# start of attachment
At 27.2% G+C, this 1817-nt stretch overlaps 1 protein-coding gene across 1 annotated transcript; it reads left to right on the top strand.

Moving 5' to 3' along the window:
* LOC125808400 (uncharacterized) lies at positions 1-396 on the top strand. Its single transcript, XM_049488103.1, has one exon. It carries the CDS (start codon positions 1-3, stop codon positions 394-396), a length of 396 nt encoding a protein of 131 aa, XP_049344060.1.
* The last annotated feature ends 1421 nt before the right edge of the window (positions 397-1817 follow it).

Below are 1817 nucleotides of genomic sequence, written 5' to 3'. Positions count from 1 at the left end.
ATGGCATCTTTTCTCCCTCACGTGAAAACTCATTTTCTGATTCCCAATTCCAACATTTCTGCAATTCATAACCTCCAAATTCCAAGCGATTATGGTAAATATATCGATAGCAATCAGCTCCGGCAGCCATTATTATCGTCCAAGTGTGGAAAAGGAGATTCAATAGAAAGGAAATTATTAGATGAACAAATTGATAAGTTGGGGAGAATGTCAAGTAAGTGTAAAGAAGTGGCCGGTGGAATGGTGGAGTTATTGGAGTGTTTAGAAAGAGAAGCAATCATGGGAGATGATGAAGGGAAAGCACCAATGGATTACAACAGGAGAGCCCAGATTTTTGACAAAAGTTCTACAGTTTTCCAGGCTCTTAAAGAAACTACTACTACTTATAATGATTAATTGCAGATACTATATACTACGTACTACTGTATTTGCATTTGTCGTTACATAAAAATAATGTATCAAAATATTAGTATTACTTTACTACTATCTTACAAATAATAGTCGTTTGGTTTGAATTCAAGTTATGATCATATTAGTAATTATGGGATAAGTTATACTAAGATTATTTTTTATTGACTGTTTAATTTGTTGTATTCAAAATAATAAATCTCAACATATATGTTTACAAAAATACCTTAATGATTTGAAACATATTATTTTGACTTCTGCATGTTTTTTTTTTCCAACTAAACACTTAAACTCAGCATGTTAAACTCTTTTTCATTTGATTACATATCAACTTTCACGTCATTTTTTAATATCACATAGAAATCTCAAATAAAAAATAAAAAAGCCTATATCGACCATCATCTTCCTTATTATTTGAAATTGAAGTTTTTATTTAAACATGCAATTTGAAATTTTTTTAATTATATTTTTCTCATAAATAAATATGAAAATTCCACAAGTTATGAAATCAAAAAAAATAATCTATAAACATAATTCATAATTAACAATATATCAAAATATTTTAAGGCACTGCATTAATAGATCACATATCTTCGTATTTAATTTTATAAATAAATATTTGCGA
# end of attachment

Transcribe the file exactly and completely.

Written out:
At 27.2% G+C, this 1817-nt stretch overlaps 1 protein-coding gene across 1 annotated transcript; it reads left to right on the top strand.

Moving 5' to 3' along the window:
* LOC125808400 (uncharacterized) lies at positions 1-396 on the top strand. Its single transcript, XM_049488103.1, has one exon. It carries the CDS (start codon positions 1-3, stop codon positions 394-396), a length of 396 nt encoding a protein of 131 aa, XP_049344060.1.
* The last annotated feature ends 1421 nt before the right edge of the window (positions 397-1817 follow it).

Below are 1817 nucleotides of genomic sequence, written 5' to 3'. Positions count from 1 at the left end.
ATGGCATCTTTTCTCCCTCACGTGAAAACTCATTTTCTGATTCCCAATTCCAACATTTCTGCAATTCATAACCTCCAAATTCCAAGCGATTATGGTAAATATATCGATAGCAATCAGCTCCGGCAGCCATTATTATCGTCCAAGTGTGGAAAAGGAGATTCAATAGAAAGGAAATTATTAGATGAACAAATTGATAAGTTGGGGAGAATGTCAAGTAAGTGTAAAGAAGTGGCCGGTGGAATGGTGGAGTTATTGGAGTGTTTAGAAAGAGAAGCAATCATGGGAGATGATGAAGGGAAAGCACCAATGGATTACAACAGGAGAGCCCAGATTTTTGACAAAAGTTCTACAGTTTTCCAGGCTCTTAAAGAAACTACTACTACTTATAATGATTAATTGCAGATACTATATACTACGTACTACTGTATTTGCATTTGTCGTTACATAAAAATAATGTATCAAAATATTAGTATTACTTTACTACTATCTTACAAATAATAGTCGTTTGGTTTGAATTCAAGTTATGATCATATTAGTAATTATGGGATAAGTTATACTAAGATTATTTTTTATTGACTGTTTAATTTGTTGTATTCAAAATAATAAATCTCAACATATATGTTTACAAAAATACCTTAATGATTTGAAACATATTATTTTGACTTCTGCATGTTTTTTTTTTCCAACTAAACACTTAAACTCAGCATGTTAAACTCTTTTTCATTTGATTACATATCAACTTTCACGTCATTTTTTAATATCACATAGAAATCTCAAATAAAAAATAAAAAAGCCTATATCGACCATCATCTTCCTTATTATTTGAAATTGAAGTTTTTATTTAAACATGCAATTTGAAATTTTTTTAATTATATTTTTCTCATAAATAAATATGAAAATTCCACAAGTTATGAAATCAAAAAAAATAATCTATAAACATAATTCATAATTAACAATATATCAAAATATTTTAAGGCACTGCATTAATAGATCACATATCTTCGTATTTAATTTTATAAATAAATATTTGCGA